The process is involved. “Hundreds of hours” are spent conducting community meetings and interviewing residents to identify priorities and community leaders, then funds are “cobbled together from 37 federal, state and local programs, with grants or contracts from the Departments of Education, Agriculture, Labor, Health and Human Services, Housing and Urban Development and the Treasury.”

The payoff has been big. Houston, one of the fastest-growing and most diverse cities in the nation, now has over 70 Neighborhood Centers across the city and surrounding suburbs, an annual budget of $270 million, and serves over 500,000 people.

And the results are concrete. Last year, jobs were secured for 110,000 people, 5,600 were trained for careers in welding and pipe-fitting—skills needed at the Port of Houston, and women were taught how to turn baking into a small business and to run a thrift store.

According to Kirp, “the organization also operates 14 high-caliber pre-kindergartens and charter schools. In every grade, charter students’ test scores were higher than in the neighborhood public schools.”

Other of its missions include free tax preparation, and teaching local leaders how to work the political system. The latter helped some “residents persuade the City Council to operate a new bus line”, giving them better access to grocery shopping and health clinics. It also encouraged two others to run for City Council, and enabled a group of 10th-grade boys to design, lobby for, and get a $400,000 skateboard park.

While it is gratifying to hear success stories like these from 3 different cities, they should be still more widely reported. A search of the trusty TVNews Archive* produced a few hits for “Houston Neighborhood Centers”, more than for either the Minneapolis or Atlanta stories (respectively, a sprinkling on CSPAN; none), though none on major networks.  Most of these reports are set in the context of an ‘urban renaissance’, which many experts claim has been happening for some time. I’ve included video of a few, along with their highlights, below.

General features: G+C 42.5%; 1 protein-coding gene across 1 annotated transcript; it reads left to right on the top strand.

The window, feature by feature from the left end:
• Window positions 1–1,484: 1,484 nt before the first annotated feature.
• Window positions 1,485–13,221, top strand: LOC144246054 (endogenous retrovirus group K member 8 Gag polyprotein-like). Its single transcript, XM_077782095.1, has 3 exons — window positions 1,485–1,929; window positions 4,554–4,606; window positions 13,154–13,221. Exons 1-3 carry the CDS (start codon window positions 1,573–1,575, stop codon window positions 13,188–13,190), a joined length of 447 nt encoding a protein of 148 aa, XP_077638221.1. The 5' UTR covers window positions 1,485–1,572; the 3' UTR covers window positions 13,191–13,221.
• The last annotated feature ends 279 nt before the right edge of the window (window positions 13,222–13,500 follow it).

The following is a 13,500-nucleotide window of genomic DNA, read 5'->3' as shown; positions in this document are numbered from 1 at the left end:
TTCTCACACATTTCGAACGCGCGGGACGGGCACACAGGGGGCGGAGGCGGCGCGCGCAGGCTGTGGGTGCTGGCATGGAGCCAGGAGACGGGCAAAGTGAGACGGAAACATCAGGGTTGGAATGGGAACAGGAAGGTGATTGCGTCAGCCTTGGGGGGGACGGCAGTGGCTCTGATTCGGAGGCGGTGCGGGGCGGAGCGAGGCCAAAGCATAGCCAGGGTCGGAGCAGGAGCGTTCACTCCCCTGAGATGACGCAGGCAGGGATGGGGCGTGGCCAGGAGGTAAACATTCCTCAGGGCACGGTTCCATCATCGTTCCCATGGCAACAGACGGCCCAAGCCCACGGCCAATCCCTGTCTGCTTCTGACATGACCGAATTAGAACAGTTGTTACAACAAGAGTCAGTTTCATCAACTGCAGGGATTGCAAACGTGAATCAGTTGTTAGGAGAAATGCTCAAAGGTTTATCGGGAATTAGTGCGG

Fareed Zacharia aired an 8 minute segment about Houston on his CNN show in June of 2014.  Only a 2 minute excerpt was available on the website (below), but the full report can be found on TVNews Archive, here, in 1 minute segments.

(short ad)

In it, Zacharia starts with big picture brushstrokes: “Houston was the first city to regain all of the jobs it lost in the 2008 recession. It actually created more than two jobs for every one it lost.”  Touching on immigration, Neighborhood Centers’ CEO Angela Blanchard relates how, during a time when the issue was politically heated, she had to refute misinformation from the media on a daily basis in order to raise funds, and, in the end, Houston came together and solved its problems.  With video of Neighborhood Centers as a backdrop, she suggests its long term benefits: “This is the world they (children) will remember. That is a powerful way to make a community safer. Belonging is the most powerful medicine.”